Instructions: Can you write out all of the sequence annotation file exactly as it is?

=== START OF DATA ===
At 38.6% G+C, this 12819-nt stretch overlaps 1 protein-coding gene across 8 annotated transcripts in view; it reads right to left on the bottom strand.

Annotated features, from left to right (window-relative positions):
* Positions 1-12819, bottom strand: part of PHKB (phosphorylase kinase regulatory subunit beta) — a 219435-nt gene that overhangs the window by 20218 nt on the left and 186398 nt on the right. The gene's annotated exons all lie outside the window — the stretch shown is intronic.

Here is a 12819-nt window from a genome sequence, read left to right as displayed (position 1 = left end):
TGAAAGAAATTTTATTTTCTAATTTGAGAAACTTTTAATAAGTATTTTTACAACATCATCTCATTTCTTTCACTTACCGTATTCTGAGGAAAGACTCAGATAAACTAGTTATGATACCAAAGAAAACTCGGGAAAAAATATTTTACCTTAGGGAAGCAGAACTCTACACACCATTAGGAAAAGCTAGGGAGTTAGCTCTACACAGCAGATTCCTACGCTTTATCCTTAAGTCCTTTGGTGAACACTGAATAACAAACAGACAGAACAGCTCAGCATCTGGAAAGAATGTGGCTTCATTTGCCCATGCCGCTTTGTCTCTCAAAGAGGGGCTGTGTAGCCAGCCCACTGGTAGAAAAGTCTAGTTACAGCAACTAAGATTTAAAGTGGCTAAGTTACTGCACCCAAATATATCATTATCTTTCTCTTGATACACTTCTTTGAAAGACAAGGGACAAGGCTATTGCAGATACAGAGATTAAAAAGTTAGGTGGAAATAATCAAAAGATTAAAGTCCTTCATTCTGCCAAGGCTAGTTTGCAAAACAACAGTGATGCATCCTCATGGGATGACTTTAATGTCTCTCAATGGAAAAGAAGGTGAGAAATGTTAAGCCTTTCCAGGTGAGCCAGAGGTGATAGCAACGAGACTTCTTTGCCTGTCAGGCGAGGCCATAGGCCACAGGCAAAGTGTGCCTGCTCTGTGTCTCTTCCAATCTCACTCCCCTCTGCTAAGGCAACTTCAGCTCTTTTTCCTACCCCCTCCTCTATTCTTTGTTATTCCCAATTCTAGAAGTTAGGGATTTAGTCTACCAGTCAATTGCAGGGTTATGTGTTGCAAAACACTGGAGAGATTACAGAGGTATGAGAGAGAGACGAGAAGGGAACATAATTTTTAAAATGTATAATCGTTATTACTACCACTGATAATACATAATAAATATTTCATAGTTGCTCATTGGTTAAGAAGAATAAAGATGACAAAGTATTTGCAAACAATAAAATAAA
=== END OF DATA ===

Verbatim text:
At 38.6% G+C, this 12819-nt stretch overlaps 1 protein-coding gene across 8 annotated transcripts in view; it reads right to left on the bottom strand.

Annotated features, from left to right (window-relative positions):
* Positions 1-12819, bottom strand: part of PHKB (phosphorylase kinase regulatory subunit beta) — a 219435-nt gene that overhangs the window by 20218 nt on the left and 186398 nt on the right. The gene's annotated exons all lie outside the window — the stretch shown is intronic.

Here is a 12819-nt window from a genome sequence, read left to right as displayed (position 1 = left end):
TGAAAGAAATTTTATTTTCTAATTTGAGAAACTTTTAATAAGTATTTTTACAACATCATCTCATTTCTTTCACTTACCGTATTCTGAGGAAAGACTCAGATAAACTAGTTATGATACCAAAGAAAACTCGGGAAAAAATATTTTACCTTAGGGAAGCAGAACTCTACACACCATTAGGAAAAGCTAGGGAGTTAGCTCTACACAGCAGATTCCTACGCTTTATCCTTAAGTCCTTTGGTGAACACTGAATAACAAACAGACAGAACAGCTCAGCATCTGGAAAGAATGTGGCTTCATTTGCCCATGCCGCTTTGTCTCTCAAAGAGGGGCTGTGTAGCCAGCCCACTGGTAGAAAAGTCTAGTTACAGCAACTAAGATTTAAAGTGGCTAAGTTACTGCACCCAAATATATCATTATCTTTCTCTTGATACACTTCTTTGAAAGACAAGGGACAAGGCTATTGCAGATACAGAGATTAAAAAGTTAGGTGGAAATAATCAAAAGATTAAAGTCCTTCATTCTGCCAAGGCTAGTTTGCAAAACAACAGTGATGCATCCTCATGGGATGACTTTAATGTCTCTCAATGGAAAAGAAGGTGAGAAATGTTAAGCCTTTCCAGGTGAGCCAGAGGTGATAGCAACGAGACTTCTTTGCCTGTCAGGCGAGGCCATAGGCCACAGGCAAAGTGTGCCTGCTCTGTGTCTCTTCCAATCTCACTCCCCTCTGCTAAGGCAACTTCAGCTCTTTTTCCTACCCCCTCCTCTATTCTTTGTTATTCCCAATTCTAGAAGTTAGGGATTTAGTCTACCAGTCAATTGCAGGGTTATGTGTTGCAAAACACTGGAGAGATTACAGAGGTATGAGAGAGAGACGAGAAGGGAACATAATTTTTAAAATGTATAATCGTTATTACTACCACTGATAATACATAATAAATATTTCATAGTTGCTCATTGGTTAAGAAGAATAAAGATGACAAAGTATTTGCAAACAATAAAATAAA